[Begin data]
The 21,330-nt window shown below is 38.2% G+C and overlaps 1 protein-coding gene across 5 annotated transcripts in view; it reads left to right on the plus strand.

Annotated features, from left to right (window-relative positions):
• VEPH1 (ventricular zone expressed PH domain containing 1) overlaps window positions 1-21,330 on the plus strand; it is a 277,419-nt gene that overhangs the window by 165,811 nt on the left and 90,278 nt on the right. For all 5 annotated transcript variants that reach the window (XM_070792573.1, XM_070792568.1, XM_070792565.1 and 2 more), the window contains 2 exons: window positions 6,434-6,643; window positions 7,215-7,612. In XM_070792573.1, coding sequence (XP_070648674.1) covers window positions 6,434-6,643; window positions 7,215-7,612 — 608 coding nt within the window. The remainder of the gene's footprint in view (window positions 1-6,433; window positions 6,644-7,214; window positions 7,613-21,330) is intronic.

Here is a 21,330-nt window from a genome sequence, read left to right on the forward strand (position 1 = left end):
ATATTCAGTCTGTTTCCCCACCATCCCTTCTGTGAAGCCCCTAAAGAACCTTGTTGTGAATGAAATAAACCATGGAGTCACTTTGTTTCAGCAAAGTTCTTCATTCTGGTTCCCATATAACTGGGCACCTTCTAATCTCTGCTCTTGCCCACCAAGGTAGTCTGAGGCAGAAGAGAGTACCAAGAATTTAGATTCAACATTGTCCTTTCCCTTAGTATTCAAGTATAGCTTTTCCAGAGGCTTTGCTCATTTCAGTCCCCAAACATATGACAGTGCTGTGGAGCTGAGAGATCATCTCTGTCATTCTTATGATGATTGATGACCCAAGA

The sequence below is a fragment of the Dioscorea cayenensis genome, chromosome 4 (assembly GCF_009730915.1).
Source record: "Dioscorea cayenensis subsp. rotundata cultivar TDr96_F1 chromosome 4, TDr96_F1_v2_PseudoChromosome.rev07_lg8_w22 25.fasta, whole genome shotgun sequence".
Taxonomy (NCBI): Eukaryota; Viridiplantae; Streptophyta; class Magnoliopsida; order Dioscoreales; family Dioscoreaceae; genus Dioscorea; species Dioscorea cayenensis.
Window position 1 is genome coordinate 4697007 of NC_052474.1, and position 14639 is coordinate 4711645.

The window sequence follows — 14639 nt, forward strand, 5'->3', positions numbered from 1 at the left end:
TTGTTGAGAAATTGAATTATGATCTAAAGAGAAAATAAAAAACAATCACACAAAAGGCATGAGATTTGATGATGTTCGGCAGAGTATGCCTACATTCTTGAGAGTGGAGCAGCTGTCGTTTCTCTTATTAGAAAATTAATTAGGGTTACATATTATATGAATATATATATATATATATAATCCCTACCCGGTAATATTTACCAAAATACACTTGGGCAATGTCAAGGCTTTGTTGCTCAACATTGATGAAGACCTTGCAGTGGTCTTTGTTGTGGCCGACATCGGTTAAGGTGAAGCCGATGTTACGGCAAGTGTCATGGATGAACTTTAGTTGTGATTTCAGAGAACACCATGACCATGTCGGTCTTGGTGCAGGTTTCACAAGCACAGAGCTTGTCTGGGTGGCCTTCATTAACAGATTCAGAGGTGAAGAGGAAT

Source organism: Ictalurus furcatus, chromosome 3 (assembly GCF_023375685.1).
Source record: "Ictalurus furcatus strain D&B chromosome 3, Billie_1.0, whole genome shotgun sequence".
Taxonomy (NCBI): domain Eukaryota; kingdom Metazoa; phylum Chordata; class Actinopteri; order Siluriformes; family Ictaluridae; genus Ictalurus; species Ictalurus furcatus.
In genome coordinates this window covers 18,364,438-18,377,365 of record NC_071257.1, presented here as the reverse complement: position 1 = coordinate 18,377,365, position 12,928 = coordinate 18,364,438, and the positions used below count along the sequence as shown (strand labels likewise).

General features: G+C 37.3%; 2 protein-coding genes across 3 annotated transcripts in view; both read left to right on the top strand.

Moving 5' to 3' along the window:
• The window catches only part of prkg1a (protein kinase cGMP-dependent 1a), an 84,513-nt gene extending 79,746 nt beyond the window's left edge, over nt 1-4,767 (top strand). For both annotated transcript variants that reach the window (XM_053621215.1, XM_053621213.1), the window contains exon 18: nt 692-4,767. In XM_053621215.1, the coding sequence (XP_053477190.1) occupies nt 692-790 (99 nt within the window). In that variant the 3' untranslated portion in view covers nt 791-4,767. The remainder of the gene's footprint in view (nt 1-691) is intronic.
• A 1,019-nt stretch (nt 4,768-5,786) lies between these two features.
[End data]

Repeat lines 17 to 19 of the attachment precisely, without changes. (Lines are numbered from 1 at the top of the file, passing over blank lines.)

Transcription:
Moving 5' to 3' along the window:
• The window catches only part of prkg1a (protein kinase cGMP-dependent 1a), an 84,513-nt gene extending 79,746 nt beyond the window's left edge, over nt 1-4,767 (top strand). For both annotated transcript variants that reach the window (XM_053621215.1, XM_053621213.1), the window contains exon 18: nt 692-4,767. In XM_053621215.1, the coding sequence (XP_053477190.1) occupies nt 692-790 (99 nt within the window). In that variant the 3' untranslated portion in view covers nt 791-4,767. The remainder of the gene's footprint in view (nt 1-691) is intronic.
• A 1,019-nt stretch (nt 4,768-5,786) lies between these two features.